A quick tip, before you apply to any advertised role, contact the recruiter or hiring company first, you need to find out the explicit problems the role is designed to solve and what success metrics in the next 12 months look like. This gives insight to not only tailor your application, but to check if the role is genuine. A vast number of advertisements never include this, instead they are simply a self-promotion of the organisation and the candidate criteria (ineffective in the construct).


Visibility, branding, content and consistency are the key marketing tools to embrace. Below are a few practical tips.

  1. LinkedIn profile – It’s a tacit understanding that LinkedIn is the most relevant and important place to showcase ‘brand you’ and be found and checked. Don’t be lackluster and leave potential interest on the table. Be inspiring, visually appealing and unique. Focus on your who, what, where, how, why and the problems you solve. Remember that ‘no one does exactly what you do in the same way you do it’.
    Always write your profile in the first person (third person is totally pretentious). Don’t be an ‘ostrich’ (minimal information), a ‘Switzerland’ (neutral, full of clichés and banality) or a ‘Trump’ (self-aggrandizing and boorish). Have a brilliant banner, current photo and keyword and powerful headline. Show a little under the hood.
  2. Personal taglines – Taglines are not just for businesses and are a strong career differentiator to stand out. Apply the same marketing process to brand you, be it for a mission statement also. Include on your LinkedIn (ideally on your banner) and CV. Hell anywhere your name is.
  3. Networking – really expand and connect with value here. No pleading, “I’m looking for a job”. There are ways to say something with empowerment. Be creative and position your value and industry knowledge. Expand your connections with strategy and not a spray and pray approach. Make lists of companies you would love to work with and connect with all levels within the organisation. This is a sticky source also for internal referrals as you build visibility.
  4. Content – as a professional you will have a wealth of expertise and opinions. Share them. Don’t think content, websites and articles are only for businesses. Articles and content is where you PROVE you know your chops. Saying you know something is useless when compared with showing that you do. It is also a clever and sticky addition when applying to jobs to include a URL link to a ‘pulse article’ on LinkedIn (vs a post which is lost) in a cover letter or email signature.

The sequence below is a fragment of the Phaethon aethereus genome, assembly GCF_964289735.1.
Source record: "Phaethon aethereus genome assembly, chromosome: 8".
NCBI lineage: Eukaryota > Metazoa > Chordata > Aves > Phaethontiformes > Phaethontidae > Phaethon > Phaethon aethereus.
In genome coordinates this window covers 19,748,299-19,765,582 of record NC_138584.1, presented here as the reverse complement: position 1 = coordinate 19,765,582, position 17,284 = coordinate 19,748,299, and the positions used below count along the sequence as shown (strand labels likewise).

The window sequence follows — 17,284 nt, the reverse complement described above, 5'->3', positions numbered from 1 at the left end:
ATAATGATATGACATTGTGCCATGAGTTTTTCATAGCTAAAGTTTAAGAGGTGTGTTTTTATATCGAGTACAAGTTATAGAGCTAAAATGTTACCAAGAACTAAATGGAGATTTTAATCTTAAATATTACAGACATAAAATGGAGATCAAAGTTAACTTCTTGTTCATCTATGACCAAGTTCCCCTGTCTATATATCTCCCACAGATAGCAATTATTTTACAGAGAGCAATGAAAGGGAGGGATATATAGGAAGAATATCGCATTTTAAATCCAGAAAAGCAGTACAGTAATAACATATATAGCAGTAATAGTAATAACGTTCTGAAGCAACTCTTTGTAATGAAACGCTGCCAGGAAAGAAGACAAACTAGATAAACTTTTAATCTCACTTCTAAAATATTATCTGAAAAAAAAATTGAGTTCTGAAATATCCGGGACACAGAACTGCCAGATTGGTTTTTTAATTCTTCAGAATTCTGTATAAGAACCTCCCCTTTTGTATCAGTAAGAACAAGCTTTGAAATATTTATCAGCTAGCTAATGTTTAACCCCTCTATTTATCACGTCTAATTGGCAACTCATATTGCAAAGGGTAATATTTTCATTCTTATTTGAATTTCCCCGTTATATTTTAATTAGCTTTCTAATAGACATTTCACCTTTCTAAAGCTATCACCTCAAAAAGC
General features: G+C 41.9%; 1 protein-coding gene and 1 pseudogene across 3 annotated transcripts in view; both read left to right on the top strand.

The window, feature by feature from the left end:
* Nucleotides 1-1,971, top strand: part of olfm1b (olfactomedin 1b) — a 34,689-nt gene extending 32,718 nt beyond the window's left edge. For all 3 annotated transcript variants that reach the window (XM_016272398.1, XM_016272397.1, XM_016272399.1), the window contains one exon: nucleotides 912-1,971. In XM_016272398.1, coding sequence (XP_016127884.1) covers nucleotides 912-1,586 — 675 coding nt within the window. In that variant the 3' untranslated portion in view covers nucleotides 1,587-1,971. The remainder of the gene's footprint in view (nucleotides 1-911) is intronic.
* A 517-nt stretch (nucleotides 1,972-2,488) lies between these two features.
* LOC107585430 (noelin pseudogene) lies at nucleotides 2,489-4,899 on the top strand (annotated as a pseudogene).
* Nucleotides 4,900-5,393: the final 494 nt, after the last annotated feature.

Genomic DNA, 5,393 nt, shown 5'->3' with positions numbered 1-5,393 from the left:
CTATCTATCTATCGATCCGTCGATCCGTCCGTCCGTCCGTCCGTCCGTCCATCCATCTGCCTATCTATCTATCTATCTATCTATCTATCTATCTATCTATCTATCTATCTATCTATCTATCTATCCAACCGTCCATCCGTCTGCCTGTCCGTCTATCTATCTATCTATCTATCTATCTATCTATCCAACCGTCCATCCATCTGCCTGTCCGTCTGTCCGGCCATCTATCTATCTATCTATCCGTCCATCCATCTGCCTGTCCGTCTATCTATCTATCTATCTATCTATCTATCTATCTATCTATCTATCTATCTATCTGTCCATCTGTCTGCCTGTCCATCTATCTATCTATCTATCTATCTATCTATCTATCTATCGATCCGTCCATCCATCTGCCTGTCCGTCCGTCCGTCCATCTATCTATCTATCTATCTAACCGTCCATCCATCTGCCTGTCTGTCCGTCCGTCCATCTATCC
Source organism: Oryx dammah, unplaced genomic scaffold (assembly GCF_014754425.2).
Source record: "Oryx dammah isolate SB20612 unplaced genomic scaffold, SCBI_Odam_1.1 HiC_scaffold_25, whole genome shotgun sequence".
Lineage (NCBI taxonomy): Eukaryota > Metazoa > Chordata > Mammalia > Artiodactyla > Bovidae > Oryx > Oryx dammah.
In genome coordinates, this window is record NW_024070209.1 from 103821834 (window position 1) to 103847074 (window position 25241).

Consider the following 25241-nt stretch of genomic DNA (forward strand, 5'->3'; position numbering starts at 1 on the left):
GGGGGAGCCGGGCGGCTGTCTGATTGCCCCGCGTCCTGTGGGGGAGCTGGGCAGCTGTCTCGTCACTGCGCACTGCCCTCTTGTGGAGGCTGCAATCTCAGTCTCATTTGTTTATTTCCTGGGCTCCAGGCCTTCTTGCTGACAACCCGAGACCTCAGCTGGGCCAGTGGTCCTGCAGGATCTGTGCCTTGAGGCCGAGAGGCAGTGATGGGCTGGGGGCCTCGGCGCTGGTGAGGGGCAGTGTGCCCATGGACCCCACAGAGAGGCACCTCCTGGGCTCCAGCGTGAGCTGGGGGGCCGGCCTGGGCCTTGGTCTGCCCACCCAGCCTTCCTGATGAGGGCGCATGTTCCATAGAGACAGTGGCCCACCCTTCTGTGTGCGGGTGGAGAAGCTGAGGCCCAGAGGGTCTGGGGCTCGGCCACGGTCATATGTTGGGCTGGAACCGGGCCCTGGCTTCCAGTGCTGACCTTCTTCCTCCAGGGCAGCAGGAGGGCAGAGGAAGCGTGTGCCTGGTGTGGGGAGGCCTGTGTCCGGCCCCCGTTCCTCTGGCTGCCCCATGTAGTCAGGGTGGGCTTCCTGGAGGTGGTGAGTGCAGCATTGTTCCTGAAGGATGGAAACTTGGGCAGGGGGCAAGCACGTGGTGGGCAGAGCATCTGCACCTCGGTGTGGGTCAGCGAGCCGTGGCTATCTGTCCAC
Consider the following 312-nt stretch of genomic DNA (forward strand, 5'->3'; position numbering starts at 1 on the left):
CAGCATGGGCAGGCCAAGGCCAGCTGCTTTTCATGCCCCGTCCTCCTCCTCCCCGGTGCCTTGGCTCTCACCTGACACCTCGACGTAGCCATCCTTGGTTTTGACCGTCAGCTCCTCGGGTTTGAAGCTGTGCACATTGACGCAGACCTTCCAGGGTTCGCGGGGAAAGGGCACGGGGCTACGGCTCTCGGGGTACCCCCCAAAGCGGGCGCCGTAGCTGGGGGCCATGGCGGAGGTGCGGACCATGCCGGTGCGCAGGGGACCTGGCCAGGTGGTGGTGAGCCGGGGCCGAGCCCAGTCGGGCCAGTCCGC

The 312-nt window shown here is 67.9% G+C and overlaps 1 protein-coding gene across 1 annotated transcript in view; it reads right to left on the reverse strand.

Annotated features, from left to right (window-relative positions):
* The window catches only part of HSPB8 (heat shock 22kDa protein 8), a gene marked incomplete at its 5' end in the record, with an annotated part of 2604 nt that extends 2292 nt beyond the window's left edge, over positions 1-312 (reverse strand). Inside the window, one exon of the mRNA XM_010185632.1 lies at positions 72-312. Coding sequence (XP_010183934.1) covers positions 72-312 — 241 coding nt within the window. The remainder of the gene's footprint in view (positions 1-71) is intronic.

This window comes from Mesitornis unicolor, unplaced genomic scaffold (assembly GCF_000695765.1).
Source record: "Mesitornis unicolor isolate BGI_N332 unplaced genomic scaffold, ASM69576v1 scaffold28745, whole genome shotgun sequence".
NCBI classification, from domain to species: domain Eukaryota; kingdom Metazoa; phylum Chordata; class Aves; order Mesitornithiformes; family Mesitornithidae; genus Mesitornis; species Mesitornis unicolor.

5. Email Signatures – Design a professional email signature with your photo, even a logo, social URLs and contact details. This really cements visual stickiness. Use it from your personal email address vs a company one.
  6. Proactive outreach – building your brand visibility with a focus on giving support to the other company is a clever tool when combined with useful subject topic assets. It could be via email, LinkedIn or other social media that your industry has strong resonance.
  7. Research – dig for industry and company issues that you can problem-solve. Often the outreach can incorporate the findings of your research, especially if you have a unique set of experiences to incorporate. Your solutions may find a home as a contractor, short project or as the next permanent hire.
  8. Video – it goes without saying to have a video on your LinkedIn and other socials to link.
  9. Marketing bio – this is a different asset to a CV and is used uniquely to position your solutions at a higher level vs a CV.

As stated at the beginning, the professional job market is going to get more rigorous and cut throat than ever before. So hold your nerve, be brave and embrace a marketer vs job seeker mindset.

Sue Parker is the founder of DARE Group Australia, a unique Career Communications, LinkedIn and Personal Branding consultancy.

Photo by Tim Gouw on Unsplash.

Sue Parker

Sue Parker is the owner of Dare Group Australia. She is a national career strategist, personal branding and LinkedIn expert.